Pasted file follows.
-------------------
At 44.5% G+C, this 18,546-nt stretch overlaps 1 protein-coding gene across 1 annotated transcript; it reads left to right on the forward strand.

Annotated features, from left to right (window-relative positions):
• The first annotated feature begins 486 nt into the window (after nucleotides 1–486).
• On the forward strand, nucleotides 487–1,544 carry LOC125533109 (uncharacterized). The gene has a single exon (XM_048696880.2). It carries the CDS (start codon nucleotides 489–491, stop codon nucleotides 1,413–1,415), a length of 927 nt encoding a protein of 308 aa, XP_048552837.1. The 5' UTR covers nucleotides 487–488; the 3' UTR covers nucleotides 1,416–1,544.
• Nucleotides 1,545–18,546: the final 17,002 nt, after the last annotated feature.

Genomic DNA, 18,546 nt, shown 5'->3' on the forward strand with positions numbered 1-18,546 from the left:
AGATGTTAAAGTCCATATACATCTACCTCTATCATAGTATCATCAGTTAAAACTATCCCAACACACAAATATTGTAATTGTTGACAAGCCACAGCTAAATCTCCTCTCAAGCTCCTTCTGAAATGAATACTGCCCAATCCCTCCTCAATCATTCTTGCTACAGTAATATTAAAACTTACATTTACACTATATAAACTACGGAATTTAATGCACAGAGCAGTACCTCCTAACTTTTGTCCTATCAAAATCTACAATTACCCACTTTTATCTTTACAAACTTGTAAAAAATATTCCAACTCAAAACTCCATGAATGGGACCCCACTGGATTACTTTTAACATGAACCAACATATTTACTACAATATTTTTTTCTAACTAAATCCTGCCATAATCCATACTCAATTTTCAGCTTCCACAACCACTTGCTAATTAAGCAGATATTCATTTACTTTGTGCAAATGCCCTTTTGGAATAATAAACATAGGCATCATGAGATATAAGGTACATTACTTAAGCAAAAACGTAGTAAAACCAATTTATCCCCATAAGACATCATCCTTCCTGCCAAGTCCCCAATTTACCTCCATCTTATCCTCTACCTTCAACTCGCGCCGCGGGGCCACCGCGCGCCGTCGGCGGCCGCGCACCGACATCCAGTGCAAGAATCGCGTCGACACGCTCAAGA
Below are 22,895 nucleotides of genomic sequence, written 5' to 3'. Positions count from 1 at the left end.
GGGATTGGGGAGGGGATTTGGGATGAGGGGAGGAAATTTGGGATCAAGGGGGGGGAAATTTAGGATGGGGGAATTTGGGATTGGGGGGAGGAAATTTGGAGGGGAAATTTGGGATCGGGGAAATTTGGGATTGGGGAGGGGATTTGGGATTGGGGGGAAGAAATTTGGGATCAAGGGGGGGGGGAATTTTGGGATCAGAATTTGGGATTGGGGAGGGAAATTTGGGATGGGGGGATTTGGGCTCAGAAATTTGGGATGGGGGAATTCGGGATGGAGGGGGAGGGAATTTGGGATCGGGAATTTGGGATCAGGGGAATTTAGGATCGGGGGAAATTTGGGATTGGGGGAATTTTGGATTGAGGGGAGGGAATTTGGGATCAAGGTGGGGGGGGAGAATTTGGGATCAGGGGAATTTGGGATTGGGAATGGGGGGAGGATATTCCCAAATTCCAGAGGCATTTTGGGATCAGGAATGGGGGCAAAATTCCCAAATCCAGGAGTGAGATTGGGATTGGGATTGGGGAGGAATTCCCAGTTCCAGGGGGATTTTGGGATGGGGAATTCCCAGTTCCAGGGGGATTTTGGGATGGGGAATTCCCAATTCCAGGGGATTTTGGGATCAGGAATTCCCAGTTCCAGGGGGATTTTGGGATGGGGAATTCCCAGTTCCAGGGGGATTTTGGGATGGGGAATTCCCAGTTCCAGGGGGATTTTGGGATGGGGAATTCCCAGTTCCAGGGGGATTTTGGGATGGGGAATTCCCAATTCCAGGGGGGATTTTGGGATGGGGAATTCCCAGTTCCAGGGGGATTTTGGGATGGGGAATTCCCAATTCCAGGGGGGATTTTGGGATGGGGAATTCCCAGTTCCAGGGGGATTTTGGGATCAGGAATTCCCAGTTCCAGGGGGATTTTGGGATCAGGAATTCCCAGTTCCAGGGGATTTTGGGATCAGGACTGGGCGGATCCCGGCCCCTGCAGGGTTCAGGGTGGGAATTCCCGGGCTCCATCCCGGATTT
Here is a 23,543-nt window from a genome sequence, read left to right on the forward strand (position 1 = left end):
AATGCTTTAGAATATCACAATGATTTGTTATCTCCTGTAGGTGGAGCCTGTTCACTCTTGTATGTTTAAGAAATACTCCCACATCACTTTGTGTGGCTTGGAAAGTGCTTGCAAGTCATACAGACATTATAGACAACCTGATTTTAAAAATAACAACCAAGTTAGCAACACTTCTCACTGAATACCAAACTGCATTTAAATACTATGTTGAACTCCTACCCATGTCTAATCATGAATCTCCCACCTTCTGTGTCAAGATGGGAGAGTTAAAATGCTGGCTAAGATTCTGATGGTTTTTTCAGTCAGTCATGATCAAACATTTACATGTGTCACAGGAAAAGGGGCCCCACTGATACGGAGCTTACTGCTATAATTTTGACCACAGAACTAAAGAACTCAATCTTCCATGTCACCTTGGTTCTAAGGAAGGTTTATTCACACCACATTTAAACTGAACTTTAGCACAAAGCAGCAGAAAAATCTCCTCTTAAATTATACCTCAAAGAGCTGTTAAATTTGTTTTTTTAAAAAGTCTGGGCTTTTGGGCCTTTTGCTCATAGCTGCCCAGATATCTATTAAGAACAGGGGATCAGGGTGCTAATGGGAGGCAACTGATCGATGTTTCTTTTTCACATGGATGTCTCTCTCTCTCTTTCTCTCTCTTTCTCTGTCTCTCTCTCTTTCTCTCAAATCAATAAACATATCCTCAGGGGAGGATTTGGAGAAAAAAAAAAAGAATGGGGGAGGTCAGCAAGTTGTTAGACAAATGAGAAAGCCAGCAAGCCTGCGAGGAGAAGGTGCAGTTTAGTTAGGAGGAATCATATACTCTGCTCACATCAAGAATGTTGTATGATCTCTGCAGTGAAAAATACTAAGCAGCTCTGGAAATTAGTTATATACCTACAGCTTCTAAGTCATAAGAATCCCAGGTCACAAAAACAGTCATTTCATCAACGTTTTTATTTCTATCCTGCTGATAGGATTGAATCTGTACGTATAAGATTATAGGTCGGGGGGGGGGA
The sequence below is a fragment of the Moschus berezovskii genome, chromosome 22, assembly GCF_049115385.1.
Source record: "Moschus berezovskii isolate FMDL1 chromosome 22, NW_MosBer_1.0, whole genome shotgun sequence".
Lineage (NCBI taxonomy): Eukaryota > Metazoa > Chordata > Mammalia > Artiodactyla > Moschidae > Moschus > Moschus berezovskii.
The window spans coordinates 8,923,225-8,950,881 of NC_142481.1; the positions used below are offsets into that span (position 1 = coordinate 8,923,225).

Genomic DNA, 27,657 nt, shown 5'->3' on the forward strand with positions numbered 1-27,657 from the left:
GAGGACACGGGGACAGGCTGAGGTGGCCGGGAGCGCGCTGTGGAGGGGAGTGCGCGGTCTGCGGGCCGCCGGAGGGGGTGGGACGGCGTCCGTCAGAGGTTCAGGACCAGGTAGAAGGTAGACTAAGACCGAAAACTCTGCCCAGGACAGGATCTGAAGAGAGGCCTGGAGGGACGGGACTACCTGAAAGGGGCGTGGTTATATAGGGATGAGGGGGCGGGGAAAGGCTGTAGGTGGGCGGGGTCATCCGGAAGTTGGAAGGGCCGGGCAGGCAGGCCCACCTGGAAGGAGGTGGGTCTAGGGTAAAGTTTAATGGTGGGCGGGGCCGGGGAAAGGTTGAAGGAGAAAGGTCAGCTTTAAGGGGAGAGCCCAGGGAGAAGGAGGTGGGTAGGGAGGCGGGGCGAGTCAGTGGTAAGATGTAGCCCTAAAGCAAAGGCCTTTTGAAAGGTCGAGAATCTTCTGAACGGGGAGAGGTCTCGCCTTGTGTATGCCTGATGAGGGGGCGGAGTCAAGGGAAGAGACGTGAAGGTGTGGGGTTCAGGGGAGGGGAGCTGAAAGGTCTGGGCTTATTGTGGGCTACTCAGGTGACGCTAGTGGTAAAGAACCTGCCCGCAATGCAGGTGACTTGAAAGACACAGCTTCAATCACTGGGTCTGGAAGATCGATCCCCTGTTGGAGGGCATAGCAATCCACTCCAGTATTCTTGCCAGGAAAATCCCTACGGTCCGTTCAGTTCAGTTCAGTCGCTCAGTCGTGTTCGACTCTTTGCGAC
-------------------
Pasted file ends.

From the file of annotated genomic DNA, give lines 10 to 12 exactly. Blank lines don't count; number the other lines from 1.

Here is a 23,543-nt window from a genome sequence, read left to right on the forward strand (position 1 = left end):
AATGCTTTAGAATATCACAATGATTTGTTATCTCCTGTAGGTGGAGCCTGTTCACTCTTGTATGTTTAAGAAATACTCCCACATCACTTTGTGTGGCTTGGAAAGTGCTTGCAAGTCATACAGACATTATAGACAACCTGATTTTAAAAATAACAACCAAGTTAGCAACACTTCTCACTGAATACCAAACTGCATTTAAATACTATGTTGAACTCCTACCCATGTCTAATCATGAATCTCCCACCTTCTGTGTCAAGATGGGAGAGTTAAAATGCTGGCTAAGATTCTGATGGTTTTTTCAGTCAGTCATGATCAAACATTTACATGTGTCACAGGAAAAGGGGCCCCACTGATACGGAGCTTACTGCTATAATTTTGACCACAGAACTAAAGAACTCAATCTTCCATGTCACCTTGGTTCTAAGGAAGGTTTATTCACACCACATTTAAACTGAACTTTAGCACAAAGCAGCAGAAAAATCTCCTCTTAAATTATACCTCAAAGAGCTGTTAAATTTGTTTTTTTAAAAAGTCTGGGCTTTTGGGCCTTTTGCTCATAGCTGCCCAGATATCTATTAAGAACAGGGGATCAGGGTGCTAATGGGAGGCAACTGATCGATGTTTCTTTTTCACATGGATGTCTCTCTCTCTCTTTCTCTCTCTTTCTCTGTCTCTCTCTCTTTCTCTCAAATCAATAAACATATCCTCAGGGGAGGATTTGGAGAAAAAAAAAAAGAATGGGGGAGGTCAGCAAGTTGTTAGACAAATGAGAAAGCCAGCAAGCCTGCGAGGAGAAGGTGCAGTTTAGTTAGGAGGAATCATATACTCTGCTCACATCAAGAATGTTGTATGATCTCTGCAGTGAAAAATACTAAGCAGCTCTGGAAATTAGTTATATACCTACAGCTTCTAAGTCATAAGAATCCCAGGTCACAAAAACAGTCATTTCATCAACGTTTTTATTTCTATCCTGCTGATAGGATTGAATCTGTACGTATAAGATTATAGGTCGGGGGGGGGGA
The sequence below is a fragment of the Moschus berezovskii genome, chromosome 22, assembly GCF_049115385.1.